Note: the packet order is very important since using a RC4 key to decrypt a packet alter this RC4 key and make it ready for next packet.

As a middle conclusion, you see that you can't decrypt the traffic after step (*4) until you are able to run the module and ask it for the new keys set.

d) the module

- Raw module (.bin)

The first warden packet coming from the server contains a module MD5 (16 bytes long) this MD5 is the way to identify the module. it also contains the RC4 key to be used to decrypt the module.

There is 2 ways to get the raw encrypted module:

  • * You extract clientcache.wdb (it's what client does when he does reply immediately 743 type 01 (loaded).
    * You assemble the module chunks sent by the server together until you reach the module length

Since we use the MD5 of the module as name, you end-up with something like C128B52AD08980F905A2FCD5FF7424D1.bin around 17-19Kb in size

- decrypted module

Use the 16 bytes key given in first packet and build a RC4 key with RC4_init, then use this RC4 key to decrypt the module.

- striped module

The result of this is still a 17-19kb long piece of data. The last 260 bytes contains "SIGN" + 256 bytes with a RSA footprint of the first part. If we get the "SIGN" char[4] at end-260, we consider the data valid and we just drop the last 260 bytes.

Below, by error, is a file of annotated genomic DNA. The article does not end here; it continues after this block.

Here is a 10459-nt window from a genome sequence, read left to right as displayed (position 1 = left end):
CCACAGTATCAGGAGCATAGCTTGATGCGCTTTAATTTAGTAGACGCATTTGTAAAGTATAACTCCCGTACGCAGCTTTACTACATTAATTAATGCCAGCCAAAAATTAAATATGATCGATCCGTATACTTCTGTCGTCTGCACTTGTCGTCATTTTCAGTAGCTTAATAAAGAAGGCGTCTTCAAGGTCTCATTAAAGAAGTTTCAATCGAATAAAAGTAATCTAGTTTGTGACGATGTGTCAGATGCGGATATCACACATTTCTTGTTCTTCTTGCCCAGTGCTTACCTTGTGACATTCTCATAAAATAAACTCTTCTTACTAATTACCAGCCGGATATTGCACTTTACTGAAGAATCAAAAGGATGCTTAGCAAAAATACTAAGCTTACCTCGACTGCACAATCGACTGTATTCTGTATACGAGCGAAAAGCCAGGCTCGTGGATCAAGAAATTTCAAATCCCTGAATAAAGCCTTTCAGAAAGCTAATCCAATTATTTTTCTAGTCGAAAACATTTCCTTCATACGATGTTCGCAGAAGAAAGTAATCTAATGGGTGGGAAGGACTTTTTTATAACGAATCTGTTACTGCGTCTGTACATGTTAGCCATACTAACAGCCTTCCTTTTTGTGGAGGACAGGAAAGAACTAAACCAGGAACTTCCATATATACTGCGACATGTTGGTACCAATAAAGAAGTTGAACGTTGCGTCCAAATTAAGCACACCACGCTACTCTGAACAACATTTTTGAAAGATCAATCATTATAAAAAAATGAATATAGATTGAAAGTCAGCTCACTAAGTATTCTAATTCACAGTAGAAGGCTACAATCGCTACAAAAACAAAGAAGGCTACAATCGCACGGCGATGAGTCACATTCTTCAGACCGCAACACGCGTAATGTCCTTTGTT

This signature is what prevents anyone from making the client able run a custom module, I think client only has the public key to verify the footprint and only blizz has the private key used to create it. TOM do you confirm?

- deflated module (.mod)

Just use zlib to expand (inflate) the module, you read the first uint32 which contains the size, allocate it and expand the rest in this allocated space.

You end-up with a piece of win32 compiled library around 26-34Kb

Let's keep it as something like C128B52AD08980F905A2FCD5FF7424D1.mod

I know I explain this a bit out of order, but this is the way I understood it. The next part will explain how to play with this win32 code and finally run part of this code to go post steps (*3) and (*4) in traffic decryption they further.

[To be corrected or expended]

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3) Loading and playing a module

Tag: win32, libraries, import, export, object data

[To be written]

Since I won't have time to write more before Monday, this is some files to play with: